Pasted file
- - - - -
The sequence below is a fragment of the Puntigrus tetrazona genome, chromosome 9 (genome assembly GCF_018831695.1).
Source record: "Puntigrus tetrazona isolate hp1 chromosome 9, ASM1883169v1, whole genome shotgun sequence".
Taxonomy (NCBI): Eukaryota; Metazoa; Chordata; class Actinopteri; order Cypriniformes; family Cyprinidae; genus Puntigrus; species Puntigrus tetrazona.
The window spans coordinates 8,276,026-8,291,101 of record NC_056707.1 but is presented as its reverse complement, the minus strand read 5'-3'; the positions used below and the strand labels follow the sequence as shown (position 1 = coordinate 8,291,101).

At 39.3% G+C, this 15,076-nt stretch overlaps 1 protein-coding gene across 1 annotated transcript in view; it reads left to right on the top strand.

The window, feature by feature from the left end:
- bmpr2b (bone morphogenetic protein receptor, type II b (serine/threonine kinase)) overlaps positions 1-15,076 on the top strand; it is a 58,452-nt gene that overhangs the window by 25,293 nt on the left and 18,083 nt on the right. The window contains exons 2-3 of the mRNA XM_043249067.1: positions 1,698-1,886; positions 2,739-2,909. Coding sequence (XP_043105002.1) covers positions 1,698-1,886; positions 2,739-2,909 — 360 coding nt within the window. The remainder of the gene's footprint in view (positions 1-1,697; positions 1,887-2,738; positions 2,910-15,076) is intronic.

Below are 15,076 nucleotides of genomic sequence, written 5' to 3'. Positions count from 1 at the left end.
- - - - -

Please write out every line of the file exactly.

The sequence below is a fragment of the Puntigrus tetrazona genome, chromosome 9 (genome assembly GCF_018831695.1).
Source record: "Puntigrus tetrazona isolate hp1 chromosome 9, ASM1883169v1, whole genome shotgun sequence".
Taxonomy (NCBI): Eukaryota; Metazoa; Chordata; class Actinopteri; order Cypriniformes; family Cyprinidae; genus Puntigrus; species Puntigrus tetrazona.
The window spans coordinates 8,276,026-8,291,101 of record NC_056707.1 but is presented as its reverse complement, the minus strand read 5'-3'; the positions used below and the strand labels follow the sequence as shown (position 1 = coordinate 8,291,101).

At 39.3% G+C, this 15,076-nt stretch overlaps 1 protein-coding gene across 1 annotated transcript in view; it reads left to right on the top strand.

The window, feature by feature from the left end:
- bmpr2b (bone morphogenetic protein receptor, type II b (serine/threonine kinase)) overlaps positions 1-15,076 on the top strand; it is a 58,452-nt gene that overhangs the window by 25,293 nt on the left and 18,083 nt on the right. The window contains exons 2-3 of the mRNA XM_043249067.1: positions 1,698-1,886; positions 2,739-2,909. Coding sequence (XP_043105002.1) covers positions 1,698-1,886; positions 2,739-2,909 — 360 coding nt within the window. The remainder of the gene's footprint in view (positions 1-1,697; positions 1,887-2,738; positions 2,910-15,076) is intronic.

Below are 15,076 nucleotides of genomic sequence, written 5' to 3'. Positions count from 1 at the left end.